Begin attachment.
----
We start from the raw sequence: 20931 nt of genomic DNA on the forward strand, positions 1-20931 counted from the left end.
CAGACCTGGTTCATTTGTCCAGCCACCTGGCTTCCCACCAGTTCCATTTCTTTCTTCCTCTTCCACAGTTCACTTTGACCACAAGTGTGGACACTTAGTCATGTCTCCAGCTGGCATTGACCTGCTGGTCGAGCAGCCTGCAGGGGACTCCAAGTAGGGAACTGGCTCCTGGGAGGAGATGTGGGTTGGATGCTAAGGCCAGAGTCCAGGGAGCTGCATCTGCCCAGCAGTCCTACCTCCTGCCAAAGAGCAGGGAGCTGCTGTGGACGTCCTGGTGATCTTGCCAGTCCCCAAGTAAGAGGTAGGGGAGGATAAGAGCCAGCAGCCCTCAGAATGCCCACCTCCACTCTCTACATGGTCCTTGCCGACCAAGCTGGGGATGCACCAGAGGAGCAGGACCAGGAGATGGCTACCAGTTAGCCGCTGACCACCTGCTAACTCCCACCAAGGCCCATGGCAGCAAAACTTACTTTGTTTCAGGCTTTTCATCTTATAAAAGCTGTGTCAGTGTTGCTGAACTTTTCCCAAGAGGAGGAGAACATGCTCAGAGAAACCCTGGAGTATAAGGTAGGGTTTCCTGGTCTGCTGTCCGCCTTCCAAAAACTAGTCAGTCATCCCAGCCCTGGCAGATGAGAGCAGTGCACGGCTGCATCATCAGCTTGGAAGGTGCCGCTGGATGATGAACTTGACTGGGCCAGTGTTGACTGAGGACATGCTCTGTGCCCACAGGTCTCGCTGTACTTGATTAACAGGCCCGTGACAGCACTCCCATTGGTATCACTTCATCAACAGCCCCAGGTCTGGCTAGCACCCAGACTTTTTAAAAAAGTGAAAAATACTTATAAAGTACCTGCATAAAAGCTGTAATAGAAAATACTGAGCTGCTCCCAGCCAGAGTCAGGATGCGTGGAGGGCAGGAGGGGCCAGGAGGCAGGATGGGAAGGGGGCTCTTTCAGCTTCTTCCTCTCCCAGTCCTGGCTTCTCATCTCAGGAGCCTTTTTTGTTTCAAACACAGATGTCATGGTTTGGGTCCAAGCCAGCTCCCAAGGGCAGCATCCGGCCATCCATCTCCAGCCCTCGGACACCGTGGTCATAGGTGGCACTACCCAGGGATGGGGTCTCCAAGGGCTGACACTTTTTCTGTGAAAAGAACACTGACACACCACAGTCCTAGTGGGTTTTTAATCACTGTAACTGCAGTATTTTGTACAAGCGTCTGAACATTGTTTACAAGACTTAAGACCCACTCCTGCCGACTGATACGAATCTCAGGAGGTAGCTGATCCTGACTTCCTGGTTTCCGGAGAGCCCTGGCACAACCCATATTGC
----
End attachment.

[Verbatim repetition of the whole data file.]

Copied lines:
We start from the raw sequence: 20931 nt of genomic DNA on the forward strand, positions 1-20931 counted from the left end.
CAGACCTGGTTCATTTGTCCAGCCACCTGGCTTCCCACCAGTTCCATTTCTTTCTTCCTCTTCCACAGTTCACTTTGACCACAAGTGTGGACACTTAGTCATGTCTCCAGCTGGCATTGACCTGCTGGTCGAGCAGCCTGCAGGGGACTCCAAGTAGGGAACTGGCTCCTGGGAGGAGATGTGGGTTGGATGCTAAGGCCAGAGTCCAGGGAGCTGCATCTGCCCAGCAGTCCTACCTCCTGCCAAAGAGCAGGGAGCTGCTGTGGACGTCCTGGTGATCTTGCCAGTCCCCAAGTAAGAGGTAGGGGAGGATAAGAGCCAGCAGCCCTCAGAATGCCCACCTCCACTCTCTACATGGTCCTTGCCGACCAAGCTGGGGATGCACCAGAGGAGCAGGACCAGGAGATGGCTACCAGTTAGCCGCTGACCACCTGCTAACTCCCACCAAGGCCCATGGCAGCAAAACTTACTTTGTTTCAGGCTTTTCATCTTATAAAAGCTGTGTCAGTGTTGCTGAACTTTTCCCAAGAGGAGGAGAACATGCTCAGAGAAACCCTGGAGTATAAGGTAGGGTTTCCTGGTCTGCTGTCCGCCTTCCAAAAACTAGTCAGTCATCCCAGCCCTGGCAGATGAGAGCAGTGCACGGCTGCATCATCAGCTTGGAAGGTGCCGCTGGATGATGAACTTGACTGGGCCAGTGTTGACTGAGGACATGCTCTGTGCCCACAGGTCTCGCTGTACTTGATTAACAGGCCCGTGACAGCACTCCCATTGGTATCACTTCATCAACAGCCCCAGGTCTGGCTAGCACCCAGACTTTTTAAAAAAGTGAAAAATACTTATAAAGTACCTGCATAAAAGCTGTAATAGAAAATACTGAGCTGCTCCCAGCCAGAGTCAGGATGCGTGGAGGGCAGGAGGGGCCAGGAGGCAGGATGGGAAGGGGGCTCTTTCAGCTTCTTCCTCTCCCAGTCCTGGCTTCTCATCTCAGGAGCCTTTTTTGTTTCAAACACAGATGTCATGGTTTGGGTCCAAGCCAGCTCCCAAGGGCAGCATCCGGCCATCCATCTCCAGCCCTCGGACACCGTGGTCATAGGTGGCACTACCCAGGGATGGGGTCTCCAAGGGCTGACACTTTTTCTGTGAAAAGAACACTGACACACCACAGTCCTAGTGGGTTTTTAATCACTGTAACTGCAGTATTTTGTACAAGCGTCTGAACATTGTTTACAAGACTTAAGACCCACTCCTGCCGACTGATACGAATCTCAGGAGGTAGCTGATCCTGACTTCCTGGTTTCCGGAGAGCCCTGGCACAACCCATATTGC